The 6 Harmonies of direction: North, South, West, East, Up and down. The 6 Harmonies of the parts: Hands, feet, elbows, knees, hip and shoulders. And so on. In basic skills development Liuhequan concentrates on the 5 skills of Zhuang (Stance), Yao (Waist), Tui (Legs), Zhang (Palms) and Qi (Underlying energy).
In combat it is said 'Once the hands are released then they will strike, if the hands must be retracted the will grab, yet should the hands be lockup up then they will throw, whilst once the legs rise they will kick:" (出手便打，顺手便拿，缩手便摔，起脚便踢) Thus we emphasize:
- Ti (Kick)
- Da (Strike)
- Na (Grab/lock)
- Shuai (Throw)
Therefore in principle every strike can be followed by Chi-na techniques and thereafter by a throw. The development of combat then concentrates on the Bamu (8 roots) of : Ti (kick), Da (Strike), Shuai (Throw), Ji (Hit/beat), Qin (Sieze), Na (Grab), Xie (Take out) and Dian (Press).
Watching in the 6 aspects and fighting in the 8 directions, calmness externally with pure intention internally, the liuhequan practitioner can succeed. Given Liuhequan's combat approach, the practice is comprised of 3 main components :
- Strength & Locking
- Throwing & Wrestling
To develop structure, students are required to practice basic movements, Liuhequan is very structured so that Tantui prepare a very good foundation upon which students can build their skills. Tantui is comprised of rows of simple combinations that are repeated, this repetitive process develops both the strength, stamina, coordination and structure required for the further aspects of Liuhequan.
Whilst developing structure and learning the basic methods of Striking (including all parts of the body, legs, knees, hips, back, elbows, hands, head etc...), students also commence the various Shuajiao exercises including stepping methods, various grappling and hand trappings, body and back strengthening, methods of entry, basic throws, lead throws, captured throws, deceived throws, and reverse throws. This then leads to combinations practices, sparring and combat. Concurrently students learn methods of evasiveness, agility and striking, many combinations form small 2 man drills and coordination methods which eventually lead to full 2 man combat set practice, applications free practice and open combat.
Grappling is developed by various exercises followed by the development of grappling alertness so that the practice of Chin-na becomes logical and natural, from the basic self defense grabs to the advanced breaking, limb destruction and artery sealing grabs. This then leads to the practice of two man combat sets designed with many Chin-na methods within and the development of Fan Chin-na (Reverse/Counter Chin-na). The latter stages is when students combine their striking abilities with their locking and throwing ones. The result is a complete and fully capable martial artist which by coordinating all aspects of the body, success in Liuhequan would result.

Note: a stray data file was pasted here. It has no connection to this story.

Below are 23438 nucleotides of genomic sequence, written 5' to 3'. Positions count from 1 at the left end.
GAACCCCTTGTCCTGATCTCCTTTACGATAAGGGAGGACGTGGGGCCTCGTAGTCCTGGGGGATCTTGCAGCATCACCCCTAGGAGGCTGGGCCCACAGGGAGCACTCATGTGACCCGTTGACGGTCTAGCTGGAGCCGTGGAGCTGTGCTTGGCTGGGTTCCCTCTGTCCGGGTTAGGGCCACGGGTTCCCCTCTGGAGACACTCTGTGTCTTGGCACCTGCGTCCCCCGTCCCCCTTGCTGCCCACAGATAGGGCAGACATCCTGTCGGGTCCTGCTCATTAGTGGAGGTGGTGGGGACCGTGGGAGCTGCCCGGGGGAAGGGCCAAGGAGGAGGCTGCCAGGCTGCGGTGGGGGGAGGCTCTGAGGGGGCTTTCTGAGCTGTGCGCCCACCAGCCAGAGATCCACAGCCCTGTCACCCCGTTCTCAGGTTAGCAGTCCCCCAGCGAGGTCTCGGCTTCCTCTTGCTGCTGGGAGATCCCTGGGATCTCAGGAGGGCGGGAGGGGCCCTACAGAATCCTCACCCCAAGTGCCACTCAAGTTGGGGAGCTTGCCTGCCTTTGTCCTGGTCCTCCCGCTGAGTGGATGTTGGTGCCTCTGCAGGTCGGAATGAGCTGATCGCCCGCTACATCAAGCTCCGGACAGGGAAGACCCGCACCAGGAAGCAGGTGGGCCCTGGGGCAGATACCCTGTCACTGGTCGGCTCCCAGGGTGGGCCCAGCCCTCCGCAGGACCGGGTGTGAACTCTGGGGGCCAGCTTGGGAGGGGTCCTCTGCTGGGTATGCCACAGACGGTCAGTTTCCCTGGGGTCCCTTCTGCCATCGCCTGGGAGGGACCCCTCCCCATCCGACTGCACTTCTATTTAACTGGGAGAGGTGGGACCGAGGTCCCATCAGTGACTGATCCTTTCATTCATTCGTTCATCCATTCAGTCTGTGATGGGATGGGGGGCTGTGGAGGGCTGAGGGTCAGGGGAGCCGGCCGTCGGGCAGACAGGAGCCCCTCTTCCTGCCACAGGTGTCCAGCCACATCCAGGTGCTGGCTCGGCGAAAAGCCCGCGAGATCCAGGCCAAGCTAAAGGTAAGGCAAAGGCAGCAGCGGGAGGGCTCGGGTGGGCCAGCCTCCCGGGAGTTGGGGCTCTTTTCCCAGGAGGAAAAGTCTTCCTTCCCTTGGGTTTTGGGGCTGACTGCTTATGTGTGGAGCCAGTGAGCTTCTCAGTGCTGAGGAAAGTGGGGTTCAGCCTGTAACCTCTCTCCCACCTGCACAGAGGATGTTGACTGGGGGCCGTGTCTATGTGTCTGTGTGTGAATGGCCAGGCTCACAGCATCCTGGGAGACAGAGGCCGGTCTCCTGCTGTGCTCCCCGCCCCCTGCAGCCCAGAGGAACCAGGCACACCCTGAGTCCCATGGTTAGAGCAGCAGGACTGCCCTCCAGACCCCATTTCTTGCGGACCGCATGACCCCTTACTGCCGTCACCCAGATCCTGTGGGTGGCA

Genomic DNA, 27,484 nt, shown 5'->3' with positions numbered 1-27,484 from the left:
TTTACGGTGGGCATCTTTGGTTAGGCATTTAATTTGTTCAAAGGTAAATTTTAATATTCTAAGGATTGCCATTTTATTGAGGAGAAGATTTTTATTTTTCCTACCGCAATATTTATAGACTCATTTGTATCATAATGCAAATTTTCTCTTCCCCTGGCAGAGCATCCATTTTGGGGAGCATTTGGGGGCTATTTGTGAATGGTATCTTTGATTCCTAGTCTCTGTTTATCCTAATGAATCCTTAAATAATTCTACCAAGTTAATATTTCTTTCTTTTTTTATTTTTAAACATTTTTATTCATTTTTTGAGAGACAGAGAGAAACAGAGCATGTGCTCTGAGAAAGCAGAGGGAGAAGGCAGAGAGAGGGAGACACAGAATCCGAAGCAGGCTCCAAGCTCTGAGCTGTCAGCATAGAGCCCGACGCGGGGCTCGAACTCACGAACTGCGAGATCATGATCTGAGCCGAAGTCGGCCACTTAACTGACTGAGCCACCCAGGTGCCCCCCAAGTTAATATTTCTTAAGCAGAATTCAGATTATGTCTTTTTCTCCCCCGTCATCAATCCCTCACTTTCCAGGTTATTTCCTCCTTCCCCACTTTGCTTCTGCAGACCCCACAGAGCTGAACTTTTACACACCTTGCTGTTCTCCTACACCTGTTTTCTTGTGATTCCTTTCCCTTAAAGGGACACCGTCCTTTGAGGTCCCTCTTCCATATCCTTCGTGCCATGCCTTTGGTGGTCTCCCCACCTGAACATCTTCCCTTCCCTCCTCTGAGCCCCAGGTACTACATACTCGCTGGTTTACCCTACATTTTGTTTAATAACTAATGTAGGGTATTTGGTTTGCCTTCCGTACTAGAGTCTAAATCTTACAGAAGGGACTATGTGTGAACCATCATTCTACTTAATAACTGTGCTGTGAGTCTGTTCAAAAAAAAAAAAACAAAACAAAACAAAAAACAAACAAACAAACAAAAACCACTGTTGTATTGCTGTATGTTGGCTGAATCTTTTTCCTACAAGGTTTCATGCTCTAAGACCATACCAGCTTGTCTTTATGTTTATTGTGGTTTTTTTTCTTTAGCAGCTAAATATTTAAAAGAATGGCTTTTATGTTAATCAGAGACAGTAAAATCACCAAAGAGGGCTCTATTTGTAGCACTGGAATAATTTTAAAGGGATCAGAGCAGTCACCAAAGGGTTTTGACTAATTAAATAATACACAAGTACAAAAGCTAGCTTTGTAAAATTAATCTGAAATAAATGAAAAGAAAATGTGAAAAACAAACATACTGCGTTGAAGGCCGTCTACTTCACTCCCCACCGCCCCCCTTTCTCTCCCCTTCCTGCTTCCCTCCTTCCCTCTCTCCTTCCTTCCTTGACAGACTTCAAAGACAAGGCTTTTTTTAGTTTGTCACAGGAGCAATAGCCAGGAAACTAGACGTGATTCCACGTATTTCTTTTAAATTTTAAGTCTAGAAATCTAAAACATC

Empty Hand Sets
In Liuhequan some of the earlier forms are simple comprising of few techniques repeated in rows to enforce good technique, strength and structure. Students would often commence with Tantui and Liuhequan, progressing to the more advanced methods in time. Combat and associated strength training is as per the methodology and are concurrently addressed. Applications are practiced via the many two man forms and by other drills and free combat methods applicable to the style. Such combat includes the use of striking, kicking, locking/grappling and throwing.
- Liuhe Tantui (六合弹腿 6 Harmonies Spring Kicks)
Core Liuhe Quan Routines
These are considered the heart of the system - each series is in two parts usually referred to as Qianhou (Former and Latter).
Advanced Liuhe Quan Routines
These are either advanced or created by by past masters which brought new techniques either from their experiences or practices of other martial arts. Many of these have also been influenced by other Cangzhou martial arts including Yanqingquan, taizquan, dahongquan, tantui, guangxiquan and Tangquan as examples (and those styles by Liuhequan). However, the practice method and power are all in the manner held by the principles of Liuhe Quan.
Combat (2-man) Liuhe Quan Routines
Although there are many more drills and sub 2 man routines in Liuhequan, these are the specific sets which develop various specialties of combat development.
Liuhe Quan Weapon Routines